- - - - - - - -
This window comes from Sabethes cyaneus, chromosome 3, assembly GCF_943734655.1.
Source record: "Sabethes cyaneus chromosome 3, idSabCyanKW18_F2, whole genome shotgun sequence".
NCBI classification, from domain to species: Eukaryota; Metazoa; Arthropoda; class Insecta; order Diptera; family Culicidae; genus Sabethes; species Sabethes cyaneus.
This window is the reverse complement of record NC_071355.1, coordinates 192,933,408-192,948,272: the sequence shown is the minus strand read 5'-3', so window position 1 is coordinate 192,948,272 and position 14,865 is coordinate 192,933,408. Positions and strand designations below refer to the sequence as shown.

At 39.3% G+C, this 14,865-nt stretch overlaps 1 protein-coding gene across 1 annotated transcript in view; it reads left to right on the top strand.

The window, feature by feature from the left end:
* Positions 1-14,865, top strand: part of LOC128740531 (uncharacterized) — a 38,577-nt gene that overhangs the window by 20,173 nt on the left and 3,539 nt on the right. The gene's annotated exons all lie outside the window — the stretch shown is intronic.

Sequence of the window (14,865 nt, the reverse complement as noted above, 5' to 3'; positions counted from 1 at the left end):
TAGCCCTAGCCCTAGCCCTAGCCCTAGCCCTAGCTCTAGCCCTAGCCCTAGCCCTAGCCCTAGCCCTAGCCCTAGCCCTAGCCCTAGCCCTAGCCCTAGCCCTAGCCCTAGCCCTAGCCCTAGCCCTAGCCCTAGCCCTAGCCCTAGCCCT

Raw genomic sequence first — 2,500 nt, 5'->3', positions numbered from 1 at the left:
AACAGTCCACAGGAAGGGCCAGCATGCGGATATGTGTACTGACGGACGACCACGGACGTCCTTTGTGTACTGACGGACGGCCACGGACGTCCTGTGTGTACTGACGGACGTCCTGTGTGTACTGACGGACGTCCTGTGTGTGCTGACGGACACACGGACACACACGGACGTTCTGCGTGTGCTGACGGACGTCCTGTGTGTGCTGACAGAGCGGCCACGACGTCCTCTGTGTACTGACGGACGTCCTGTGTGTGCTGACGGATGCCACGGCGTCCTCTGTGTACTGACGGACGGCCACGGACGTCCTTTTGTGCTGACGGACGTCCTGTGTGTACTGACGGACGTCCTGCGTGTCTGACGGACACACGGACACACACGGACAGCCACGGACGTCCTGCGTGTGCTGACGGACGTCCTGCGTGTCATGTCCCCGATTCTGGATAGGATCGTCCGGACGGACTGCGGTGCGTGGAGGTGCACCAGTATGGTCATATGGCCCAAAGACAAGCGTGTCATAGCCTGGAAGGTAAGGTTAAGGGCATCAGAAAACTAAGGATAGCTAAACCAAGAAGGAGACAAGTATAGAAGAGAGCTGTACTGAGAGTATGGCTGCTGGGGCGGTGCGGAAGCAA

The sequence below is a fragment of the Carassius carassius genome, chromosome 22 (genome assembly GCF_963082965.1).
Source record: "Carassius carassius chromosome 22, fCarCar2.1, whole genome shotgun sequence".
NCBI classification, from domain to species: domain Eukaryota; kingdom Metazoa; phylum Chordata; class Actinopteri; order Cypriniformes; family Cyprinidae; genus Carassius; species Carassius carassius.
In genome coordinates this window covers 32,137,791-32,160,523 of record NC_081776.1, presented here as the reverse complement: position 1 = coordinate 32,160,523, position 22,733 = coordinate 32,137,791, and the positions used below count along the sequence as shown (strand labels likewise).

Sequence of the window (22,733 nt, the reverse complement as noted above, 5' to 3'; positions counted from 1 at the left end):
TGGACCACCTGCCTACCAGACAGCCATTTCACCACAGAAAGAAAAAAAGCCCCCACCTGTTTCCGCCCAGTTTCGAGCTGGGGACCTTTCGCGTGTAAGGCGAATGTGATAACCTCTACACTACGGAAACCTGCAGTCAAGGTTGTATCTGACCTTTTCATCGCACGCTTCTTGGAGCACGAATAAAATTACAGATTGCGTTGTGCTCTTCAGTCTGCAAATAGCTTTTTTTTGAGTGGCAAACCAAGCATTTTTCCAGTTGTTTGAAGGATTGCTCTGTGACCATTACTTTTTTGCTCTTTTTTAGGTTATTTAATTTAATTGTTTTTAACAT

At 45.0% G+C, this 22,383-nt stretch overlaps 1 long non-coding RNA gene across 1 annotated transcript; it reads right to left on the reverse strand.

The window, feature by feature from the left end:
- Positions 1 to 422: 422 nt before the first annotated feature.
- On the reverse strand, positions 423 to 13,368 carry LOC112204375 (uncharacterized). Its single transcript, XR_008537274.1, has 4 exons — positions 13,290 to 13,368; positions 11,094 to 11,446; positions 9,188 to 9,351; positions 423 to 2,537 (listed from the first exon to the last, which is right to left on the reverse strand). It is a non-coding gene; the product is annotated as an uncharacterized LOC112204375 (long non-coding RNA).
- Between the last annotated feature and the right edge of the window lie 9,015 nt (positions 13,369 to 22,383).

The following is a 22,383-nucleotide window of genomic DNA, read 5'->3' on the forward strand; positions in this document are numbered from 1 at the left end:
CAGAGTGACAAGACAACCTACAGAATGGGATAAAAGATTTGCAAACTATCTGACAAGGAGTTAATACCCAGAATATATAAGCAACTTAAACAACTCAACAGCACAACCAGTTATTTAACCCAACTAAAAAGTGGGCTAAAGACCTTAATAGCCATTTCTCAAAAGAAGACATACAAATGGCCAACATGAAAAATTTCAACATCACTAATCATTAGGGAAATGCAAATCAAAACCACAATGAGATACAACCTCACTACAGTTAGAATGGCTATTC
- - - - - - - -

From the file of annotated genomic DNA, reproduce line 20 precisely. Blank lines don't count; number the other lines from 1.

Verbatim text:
- Positions 1 to 422: 422 nt before the first annotated feature.